Truth is Just One Side of the Story
Arthur S. Brisbane, the Public Editor of the New York Times, ably demonstrated Sunday why the New York Times requires the Public to be Edited:
The controversy over The Times’s use of the term “torture,” which was discussed two years ago by my predecessor, Clark Hoyt, has its roots in the newsroom’s aspiration to be impartial in a dispute that is both political and legal…
For his part, [Executive Editor Bill] Keller affirms that The Times has not “banished the word ‘torture,’ but we are careful how we use it” and avoid its use in contexts where it might appear The Times is taking sides.
Ummm, taking sides in what? Is the Times afraid that torturers will view its news coverage as unfair?
If you’re not familiar with the background, enjoying how the Times writes around the T-word in news stories — at least when the T is conducted by the USA — has been a lefty spectator sport for years. What critical readers saw as Toadying to Bushies, the Times regarded as Enhanced Discretion.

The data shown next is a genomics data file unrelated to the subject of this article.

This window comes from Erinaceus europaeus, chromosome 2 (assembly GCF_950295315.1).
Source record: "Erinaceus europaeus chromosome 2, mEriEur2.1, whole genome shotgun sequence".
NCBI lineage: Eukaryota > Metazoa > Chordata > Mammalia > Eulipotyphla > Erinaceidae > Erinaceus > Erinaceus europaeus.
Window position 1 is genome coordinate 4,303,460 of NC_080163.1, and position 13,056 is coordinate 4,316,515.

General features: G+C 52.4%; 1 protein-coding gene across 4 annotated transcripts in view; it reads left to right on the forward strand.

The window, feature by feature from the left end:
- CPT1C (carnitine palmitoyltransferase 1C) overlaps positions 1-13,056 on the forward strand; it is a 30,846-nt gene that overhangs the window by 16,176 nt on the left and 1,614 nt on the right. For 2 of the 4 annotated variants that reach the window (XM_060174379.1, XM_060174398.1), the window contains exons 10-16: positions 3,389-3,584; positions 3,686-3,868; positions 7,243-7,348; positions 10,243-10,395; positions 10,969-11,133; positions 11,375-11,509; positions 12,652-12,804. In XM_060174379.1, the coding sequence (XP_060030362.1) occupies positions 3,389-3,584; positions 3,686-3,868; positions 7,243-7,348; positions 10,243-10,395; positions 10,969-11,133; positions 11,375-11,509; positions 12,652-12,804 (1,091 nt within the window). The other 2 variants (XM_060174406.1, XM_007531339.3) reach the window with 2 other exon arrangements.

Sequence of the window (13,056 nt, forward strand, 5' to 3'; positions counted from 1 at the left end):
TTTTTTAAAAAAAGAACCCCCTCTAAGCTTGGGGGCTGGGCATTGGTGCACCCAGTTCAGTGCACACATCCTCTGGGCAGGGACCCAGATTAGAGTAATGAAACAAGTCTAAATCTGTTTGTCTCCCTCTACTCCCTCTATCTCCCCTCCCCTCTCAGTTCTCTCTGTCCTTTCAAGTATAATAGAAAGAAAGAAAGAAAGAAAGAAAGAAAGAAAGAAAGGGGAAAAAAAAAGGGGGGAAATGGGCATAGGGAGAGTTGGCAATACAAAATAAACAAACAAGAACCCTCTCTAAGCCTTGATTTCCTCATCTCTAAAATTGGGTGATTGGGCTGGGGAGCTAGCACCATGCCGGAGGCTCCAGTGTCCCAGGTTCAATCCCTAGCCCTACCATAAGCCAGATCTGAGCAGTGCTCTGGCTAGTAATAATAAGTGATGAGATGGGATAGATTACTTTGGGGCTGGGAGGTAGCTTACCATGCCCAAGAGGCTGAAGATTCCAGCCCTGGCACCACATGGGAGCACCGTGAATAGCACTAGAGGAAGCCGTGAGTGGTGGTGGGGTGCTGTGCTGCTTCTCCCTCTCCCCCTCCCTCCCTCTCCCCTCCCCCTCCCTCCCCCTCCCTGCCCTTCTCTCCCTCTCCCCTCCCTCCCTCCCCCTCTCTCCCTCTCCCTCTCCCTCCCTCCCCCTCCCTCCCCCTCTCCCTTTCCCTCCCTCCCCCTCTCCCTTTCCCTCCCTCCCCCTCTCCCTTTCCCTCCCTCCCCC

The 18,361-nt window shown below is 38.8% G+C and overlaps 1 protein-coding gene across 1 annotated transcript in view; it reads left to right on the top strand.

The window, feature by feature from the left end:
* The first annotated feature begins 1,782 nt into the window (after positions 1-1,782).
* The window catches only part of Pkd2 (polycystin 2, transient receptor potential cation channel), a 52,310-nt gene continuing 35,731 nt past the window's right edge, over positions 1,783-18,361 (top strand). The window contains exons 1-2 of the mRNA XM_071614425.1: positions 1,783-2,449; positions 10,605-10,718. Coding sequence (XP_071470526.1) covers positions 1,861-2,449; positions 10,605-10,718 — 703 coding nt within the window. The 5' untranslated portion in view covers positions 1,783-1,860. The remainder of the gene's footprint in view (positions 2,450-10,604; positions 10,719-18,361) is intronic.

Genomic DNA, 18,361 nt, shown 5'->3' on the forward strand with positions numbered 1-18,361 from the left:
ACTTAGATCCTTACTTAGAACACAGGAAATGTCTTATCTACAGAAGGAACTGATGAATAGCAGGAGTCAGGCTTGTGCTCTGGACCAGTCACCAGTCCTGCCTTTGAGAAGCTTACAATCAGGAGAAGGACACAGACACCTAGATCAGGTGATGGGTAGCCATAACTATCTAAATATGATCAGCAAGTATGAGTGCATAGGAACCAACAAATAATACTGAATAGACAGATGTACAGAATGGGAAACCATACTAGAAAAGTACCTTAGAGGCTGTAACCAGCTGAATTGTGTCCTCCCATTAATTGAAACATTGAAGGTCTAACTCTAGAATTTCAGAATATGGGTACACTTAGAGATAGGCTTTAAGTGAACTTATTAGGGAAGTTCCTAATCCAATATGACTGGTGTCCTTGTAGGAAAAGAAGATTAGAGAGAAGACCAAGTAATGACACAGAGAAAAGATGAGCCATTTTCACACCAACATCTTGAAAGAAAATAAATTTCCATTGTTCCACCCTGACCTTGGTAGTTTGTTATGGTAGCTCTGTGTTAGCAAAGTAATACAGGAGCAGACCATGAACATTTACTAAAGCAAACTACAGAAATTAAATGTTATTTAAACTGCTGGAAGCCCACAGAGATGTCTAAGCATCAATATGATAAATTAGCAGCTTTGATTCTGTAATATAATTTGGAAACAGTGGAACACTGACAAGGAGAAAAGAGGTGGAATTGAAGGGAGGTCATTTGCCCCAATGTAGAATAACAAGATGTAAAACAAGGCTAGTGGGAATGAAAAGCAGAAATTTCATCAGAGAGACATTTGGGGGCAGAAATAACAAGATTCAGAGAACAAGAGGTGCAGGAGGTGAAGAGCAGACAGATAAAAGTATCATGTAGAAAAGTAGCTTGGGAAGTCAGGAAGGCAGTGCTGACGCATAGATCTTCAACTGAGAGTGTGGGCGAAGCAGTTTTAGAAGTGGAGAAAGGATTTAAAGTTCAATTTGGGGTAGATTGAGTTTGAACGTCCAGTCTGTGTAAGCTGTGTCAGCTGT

The debate over Times Truthiness was inevitably revived in the wake of Osama bin Laden’s Enhanced Dispatch, when the question arose whether an essential clue to his whereabouts was gathered by America’s Good Cop or Bad Cop.
Or, as the story was headlined in print…
Harsh Methods of Questioning Debated Again
…compared to how the same story was headlined online:
Bin Laden Raid Revives Debate on Value of Torture
Which reminds us: How much would the Times charge for a No-Spin Paywall?
Mr. Brisbane happily informs us that this is an improvement in Times Torturclature:
From my own reading of the Shane-Savage article, and after querying Mr. Shane and Bill Keller, the executive editor, I would say that Times policy on this appears to be in a state of equipoise — holding steady right in the middle. In fact, it may have migrated some since Mr. Hoyt wrote about it — “harsh” and “brutal” are still in evidence but the use of “torture” is sprinkled throughout, as well.
Equipoise is such a lovely, gentle word, especially when used to describe debates over controlled drowning. But the thing is, there is no debate — just a brazen attempt by the previous Administration, implicitly endorsed by the current one, to escape the legal consequences of torture by calling it something else.
And what Mr. Brisbane describes as “The Times newsroom’s dilemma” would be much easier to resolve if, instead of serving their sources, they served their readers.
Oh, and, y’know, the truth. But that would be taking sides in the contentious debate over whether the New York Times practices journalism.